For software, Sintjago says both Kaltura Capture, which is integrated right into Canvas, or PowerPoint 365 work great for beginners. PowerPoint has an added advantage of recording a single video file for each slide, which makes it easier to correct something if you discover a mistake or decide to do a small retake. Importantly, both platforms automatically generate on-screen captions for accessibility. They’re typically 80 percent accurate, and correcting transcription mistakes is as easy as editing a text file.
One last tip: The casual, personal vibe of an at-home lecture can totally be an asset. “I saw a great example from someone in Minnesota where you could see her dog and fireplace in the background. The whole scene was very cozy and you felt invited into her home,” Sintjago says. Another way to make the whole experience more personal for students: Record casual, short beginning- or end-of-week videos where you go over important reminders or respond to interesting discussion points from students.
Option B: At-home recording with style points
Tech you’ll need: Laptop, external camera, wireless lavalier mic and green screen.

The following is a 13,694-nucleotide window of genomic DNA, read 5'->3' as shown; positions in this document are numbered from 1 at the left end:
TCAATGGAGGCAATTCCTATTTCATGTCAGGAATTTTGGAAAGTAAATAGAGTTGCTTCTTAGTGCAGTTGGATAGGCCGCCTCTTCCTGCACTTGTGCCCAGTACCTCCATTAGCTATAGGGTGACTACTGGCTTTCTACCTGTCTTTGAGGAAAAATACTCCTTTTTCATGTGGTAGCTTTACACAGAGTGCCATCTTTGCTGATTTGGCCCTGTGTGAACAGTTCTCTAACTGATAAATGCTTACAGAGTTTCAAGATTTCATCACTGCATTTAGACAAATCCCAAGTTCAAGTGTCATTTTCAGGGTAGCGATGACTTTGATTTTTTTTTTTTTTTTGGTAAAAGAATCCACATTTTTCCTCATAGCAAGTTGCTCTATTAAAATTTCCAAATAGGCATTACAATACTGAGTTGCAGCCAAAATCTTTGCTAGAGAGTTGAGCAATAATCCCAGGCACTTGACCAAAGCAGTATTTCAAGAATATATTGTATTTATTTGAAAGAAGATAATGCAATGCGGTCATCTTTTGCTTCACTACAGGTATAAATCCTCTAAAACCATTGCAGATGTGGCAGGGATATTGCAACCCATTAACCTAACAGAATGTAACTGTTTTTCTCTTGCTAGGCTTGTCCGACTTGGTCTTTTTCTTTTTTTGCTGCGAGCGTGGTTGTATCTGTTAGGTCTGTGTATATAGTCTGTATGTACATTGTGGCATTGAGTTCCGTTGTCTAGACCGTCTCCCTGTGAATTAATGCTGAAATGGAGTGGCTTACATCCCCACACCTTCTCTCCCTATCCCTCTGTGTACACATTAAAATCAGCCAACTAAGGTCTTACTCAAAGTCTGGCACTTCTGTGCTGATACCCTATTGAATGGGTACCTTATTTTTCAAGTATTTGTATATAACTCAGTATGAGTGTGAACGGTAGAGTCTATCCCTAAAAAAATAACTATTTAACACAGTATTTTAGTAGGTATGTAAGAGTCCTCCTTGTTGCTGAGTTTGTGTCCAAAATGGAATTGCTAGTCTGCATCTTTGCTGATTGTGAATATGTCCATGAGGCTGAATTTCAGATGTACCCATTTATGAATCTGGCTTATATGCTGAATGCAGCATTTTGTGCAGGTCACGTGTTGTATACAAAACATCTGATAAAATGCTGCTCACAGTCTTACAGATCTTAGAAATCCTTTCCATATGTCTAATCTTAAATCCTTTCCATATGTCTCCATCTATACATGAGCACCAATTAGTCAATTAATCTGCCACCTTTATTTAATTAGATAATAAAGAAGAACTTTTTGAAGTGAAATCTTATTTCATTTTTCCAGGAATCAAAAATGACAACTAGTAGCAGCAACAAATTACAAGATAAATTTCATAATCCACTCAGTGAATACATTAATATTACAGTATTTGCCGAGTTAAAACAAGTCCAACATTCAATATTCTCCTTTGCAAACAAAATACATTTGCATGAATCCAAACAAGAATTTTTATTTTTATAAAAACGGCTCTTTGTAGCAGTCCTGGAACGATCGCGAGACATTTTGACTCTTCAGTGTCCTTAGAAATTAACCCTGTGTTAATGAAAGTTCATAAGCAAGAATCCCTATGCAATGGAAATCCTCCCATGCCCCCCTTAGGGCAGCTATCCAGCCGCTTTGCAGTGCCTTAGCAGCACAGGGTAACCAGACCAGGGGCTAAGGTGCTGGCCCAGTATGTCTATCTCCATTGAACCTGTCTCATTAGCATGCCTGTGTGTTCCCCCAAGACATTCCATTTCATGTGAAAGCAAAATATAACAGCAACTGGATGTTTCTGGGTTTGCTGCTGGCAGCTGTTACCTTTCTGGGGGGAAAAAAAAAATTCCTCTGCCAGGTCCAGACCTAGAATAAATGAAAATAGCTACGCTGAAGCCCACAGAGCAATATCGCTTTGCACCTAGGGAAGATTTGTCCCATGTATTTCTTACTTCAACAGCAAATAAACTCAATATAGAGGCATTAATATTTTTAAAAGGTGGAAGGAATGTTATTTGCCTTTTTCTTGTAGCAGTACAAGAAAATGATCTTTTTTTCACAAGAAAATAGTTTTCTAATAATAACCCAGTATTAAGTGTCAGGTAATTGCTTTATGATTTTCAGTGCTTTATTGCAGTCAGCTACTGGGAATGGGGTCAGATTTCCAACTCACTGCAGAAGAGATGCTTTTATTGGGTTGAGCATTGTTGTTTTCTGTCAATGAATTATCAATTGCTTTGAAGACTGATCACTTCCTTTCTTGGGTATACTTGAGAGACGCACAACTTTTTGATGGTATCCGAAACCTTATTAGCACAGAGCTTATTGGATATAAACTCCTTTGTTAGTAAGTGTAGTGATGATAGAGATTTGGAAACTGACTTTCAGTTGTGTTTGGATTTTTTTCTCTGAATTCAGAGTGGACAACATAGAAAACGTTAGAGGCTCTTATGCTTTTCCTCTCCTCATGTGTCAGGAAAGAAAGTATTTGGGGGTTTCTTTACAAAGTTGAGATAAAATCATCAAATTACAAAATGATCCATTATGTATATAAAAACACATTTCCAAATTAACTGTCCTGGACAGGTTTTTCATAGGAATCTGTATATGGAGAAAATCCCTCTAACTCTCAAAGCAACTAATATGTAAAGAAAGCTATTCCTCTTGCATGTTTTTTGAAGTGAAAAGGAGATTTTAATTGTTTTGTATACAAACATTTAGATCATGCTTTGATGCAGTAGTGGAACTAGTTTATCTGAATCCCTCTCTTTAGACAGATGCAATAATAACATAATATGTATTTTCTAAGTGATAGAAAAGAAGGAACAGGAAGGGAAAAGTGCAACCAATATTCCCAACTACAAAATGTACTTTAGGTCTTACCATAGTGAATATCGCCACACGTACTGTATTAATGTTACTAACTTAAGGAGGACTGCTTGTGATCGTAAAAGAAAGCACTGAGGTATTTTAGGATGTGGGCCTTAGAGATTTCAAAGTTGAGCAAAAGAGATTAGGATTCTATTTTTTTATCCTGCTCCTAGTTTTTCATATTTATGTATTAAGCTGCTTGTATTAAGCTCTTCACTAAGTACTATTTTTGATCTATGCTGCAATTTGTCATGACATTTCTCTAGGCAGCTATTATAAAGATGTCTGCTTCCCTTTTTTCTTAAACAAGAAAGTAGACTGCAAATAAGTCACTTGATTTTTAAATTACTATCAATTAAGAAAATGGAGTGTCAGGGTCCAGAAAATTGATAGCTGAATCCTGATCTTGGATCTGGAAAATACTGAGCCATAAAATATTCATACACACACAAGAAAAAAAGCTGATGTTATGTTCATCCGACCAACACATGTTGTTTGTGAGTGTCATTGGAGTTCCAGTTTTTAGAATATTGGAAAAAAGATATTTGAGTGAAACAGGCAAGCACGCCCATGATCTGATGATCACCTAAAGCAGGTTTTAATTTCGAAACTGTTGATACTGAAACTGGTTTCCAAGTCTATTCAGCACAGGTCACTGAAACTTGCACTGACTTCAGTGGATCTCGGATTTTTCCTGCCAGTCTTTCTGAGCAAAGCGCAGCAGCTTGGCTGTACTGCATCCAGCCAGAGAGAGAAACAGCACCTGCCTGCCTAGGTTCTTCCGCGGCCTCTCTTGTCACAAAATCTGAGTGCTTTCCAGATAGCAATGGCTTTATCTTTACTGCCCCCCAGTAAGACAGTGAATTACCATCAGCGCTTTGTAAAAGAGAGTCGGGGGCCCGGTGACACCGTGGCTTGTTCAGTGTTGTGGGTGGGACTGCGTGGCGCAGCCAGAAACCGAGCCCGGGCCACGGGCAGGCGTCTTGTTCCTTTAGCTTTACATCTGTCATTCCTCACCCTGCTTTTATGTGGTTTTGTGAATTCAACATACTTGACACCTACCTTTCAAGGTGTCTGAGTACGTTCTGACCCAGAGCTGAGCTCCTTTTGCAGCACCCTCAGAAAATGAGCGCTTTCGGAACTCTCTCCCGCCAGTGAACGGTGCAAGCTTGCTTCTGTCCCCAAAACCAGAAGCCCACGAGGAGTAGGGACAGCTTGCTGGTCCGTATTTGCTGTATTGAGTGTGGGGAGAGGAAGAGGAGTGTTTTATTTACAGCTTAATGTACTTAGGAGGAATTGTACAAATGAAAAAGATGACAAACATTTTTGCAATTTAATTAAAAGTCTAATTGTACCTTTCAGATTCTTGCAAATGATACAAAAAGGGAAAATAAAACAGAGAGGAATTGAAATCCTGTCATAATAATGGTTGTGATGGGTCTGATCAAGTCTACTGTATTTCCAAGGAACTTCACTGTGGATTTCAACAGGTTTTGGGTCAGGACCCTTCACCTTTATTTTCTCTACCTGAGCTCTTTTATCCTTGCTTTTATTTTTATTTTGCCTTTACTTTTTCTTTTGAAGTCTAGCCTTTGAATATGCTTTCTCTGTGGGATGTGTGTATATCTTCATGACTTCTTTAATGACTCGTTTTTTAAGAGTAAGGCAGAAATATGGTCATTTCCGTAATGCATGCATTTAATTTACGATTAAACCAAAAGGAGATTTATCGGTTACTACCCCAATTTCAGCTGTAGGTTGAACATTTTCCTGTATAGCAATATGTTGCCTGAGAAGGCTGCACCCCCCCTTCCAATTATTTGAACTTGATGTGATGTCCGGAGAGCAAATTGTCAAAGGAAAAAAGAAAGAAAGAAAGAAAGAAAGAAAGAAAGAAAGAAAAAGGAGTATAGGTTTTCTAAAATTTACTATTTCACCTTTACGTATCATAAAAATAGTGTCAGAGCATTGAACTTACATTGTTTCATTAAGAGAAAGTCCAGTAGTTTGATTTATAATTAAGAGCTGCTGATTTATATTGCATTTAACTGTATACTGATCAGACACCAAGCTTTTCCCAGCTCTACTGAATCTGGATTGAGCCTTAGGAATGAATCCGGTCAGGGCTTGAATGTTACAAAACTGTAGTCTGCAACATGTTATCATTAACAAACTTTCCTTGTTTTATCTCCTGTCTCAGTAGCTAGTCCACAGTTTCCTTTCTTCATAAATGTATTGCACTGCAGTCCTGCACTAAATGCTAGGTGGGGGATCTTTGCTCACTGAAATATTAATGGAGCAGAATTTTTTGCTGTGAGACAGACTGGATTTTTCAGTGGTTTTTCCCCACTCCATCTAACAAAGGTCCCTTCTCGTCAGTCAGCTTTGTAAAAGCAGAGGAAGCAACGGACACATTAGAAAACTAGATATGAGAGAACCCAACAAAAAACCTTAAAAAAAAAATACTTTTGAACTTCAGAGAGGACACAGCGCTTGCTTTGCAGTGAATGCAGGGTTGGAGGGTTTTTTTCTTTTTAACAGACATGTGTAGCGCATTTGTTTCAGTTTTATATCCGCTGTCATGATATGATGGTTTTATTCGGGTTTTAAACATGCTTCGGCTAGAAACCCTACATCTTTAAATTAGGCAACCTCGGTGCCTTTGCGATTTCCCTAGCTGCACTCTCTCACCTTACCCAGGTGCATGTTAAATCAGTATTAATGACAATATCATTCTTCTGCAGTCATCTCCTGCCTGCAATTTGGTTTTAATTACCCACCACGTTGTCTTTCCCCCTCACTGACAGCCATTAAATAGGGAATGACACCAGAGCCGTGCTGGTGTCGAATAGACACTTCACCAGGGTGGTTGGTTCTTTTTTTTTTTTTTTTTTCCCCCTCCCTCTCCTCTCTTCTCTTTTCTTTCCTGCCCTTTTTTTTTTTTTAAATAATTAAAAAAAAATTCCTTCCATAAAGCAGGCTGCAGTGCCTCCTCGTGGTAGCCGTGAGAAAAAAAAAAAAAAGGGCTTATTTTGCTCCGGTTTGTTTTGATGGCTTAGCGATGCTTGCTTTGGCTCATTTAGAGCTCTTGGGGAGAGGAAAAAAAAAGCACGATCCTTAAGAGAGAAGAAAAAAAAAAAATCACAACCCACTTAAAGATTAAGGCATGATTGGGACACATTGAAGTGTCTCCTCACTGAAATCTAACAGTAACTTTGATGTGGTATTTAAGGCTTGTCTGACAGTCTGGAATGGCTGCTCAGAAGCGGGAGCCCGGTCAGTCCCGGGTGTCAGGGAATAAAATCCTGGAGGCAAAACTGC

If you’re aiming for something with a little more polish, adopting Mercedes Miranda as your online learning guru can dramatically shorten the learning curve. The Business Economics and Finance lecturer has been teaching online since 2009, and her colleagues rave about her video lectures. Miranda says she does everything at home, and her setup is pretty simple: An external camera, wireless lavalier mic, and the Kaltura Capture software that’s integrated into Canvas. But she does have one secret ingredient: a $20 green screen she got at Walmart. This allows her to lecture onscreen with a slide in the background, kind of like a TV meteorologist showing off a weather map. She says studies have revealed that showing your face makes a lecture appear more personal to students, though too much of you can be distracting. She finds being onscreen to introduce the topic and then letting the PowerPoint slides and voiceover carry the load to be the right balance.